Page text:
African Oral Narratives
Military Intelligence in Apartheid-era South Africa

An interview with Sebokeng resident Motseki Johannes Ngake, by Dale McKinley and Ahmed Veriava.

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Creator: McKinley, Dale
Ngake, Motseki
Veriava, Ahmed
Contributing Institutions: SAHA; MATRIX: The Center for Humane Arts, Letters and Social Sciences Online at Michigan State University
Contributor: Moses Moremi (Transcriber)
Biography: Thirty-eight years old at the time of the interview, Motseki Johannes Ngake was born and bred in Sebokeng. His father died when he was very young and so he was raised by his general labourer, single mother, alongside his two siblings. He was a Congress of South African Students (COSAS) activist in the 1980s and after gaining his matric went to work at a Johannesburg hotel. He received support from his employers to attend the University in Qwa Qwa where he received a BA Honours in Education and Politics. He taught there and then returned to Sebokeng a few years ago when he fell ill with TB. He says that he has recovered but is unable to get a teaching job.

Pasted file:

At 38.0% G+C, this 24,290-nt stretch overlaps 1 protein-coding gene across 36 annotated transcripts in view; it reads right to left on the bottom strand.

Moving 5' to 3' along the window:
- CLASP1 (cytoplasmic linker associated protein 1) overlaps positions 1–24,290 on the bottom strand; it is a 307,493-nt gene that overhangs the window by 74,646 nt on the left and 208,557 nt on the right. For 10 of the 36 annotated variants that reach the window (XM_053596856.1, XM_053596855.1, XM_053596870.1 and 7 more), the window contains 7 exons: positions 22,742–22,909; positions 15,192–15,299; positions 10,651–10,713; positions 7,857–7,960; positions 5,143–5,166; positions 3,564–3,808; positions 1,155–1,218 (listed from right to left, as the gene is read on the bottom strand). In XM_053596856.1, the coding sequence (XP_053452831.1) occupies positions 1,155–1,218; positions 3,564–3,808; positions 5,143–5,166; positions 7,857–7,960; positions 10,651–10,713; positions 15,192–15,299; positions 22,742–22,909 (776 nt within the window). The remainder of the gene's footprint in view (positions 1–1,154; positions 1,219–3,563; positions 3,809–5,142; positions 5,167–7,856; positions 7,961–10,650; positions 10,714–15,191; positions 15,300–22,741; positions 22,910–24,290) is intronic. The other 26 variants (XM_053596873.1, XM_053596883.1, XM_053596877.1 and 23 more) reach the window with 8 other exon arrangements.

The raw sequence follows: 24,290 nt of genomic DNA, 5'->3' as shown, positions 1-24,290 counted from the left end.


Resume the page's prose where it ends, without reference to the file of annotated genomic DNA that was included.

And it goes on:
Description: This interview with Motseki Johannes Ngake was conducted by Dale McKinley and Ahmed Veriava in Sebokeng in 2007 as part of the South African History Archive's Alternative History Project, titled 'Forgotten Voices in the Present'.
Date: September 12, 2007
Location: Sebokeng, Gauteng, Republic of South Africa
Format: Audio/mp3
Language: English
Rights Management: For educational use only.
Digitizer: AL3280_A3.12.1
Source: SAHA collection AL3280

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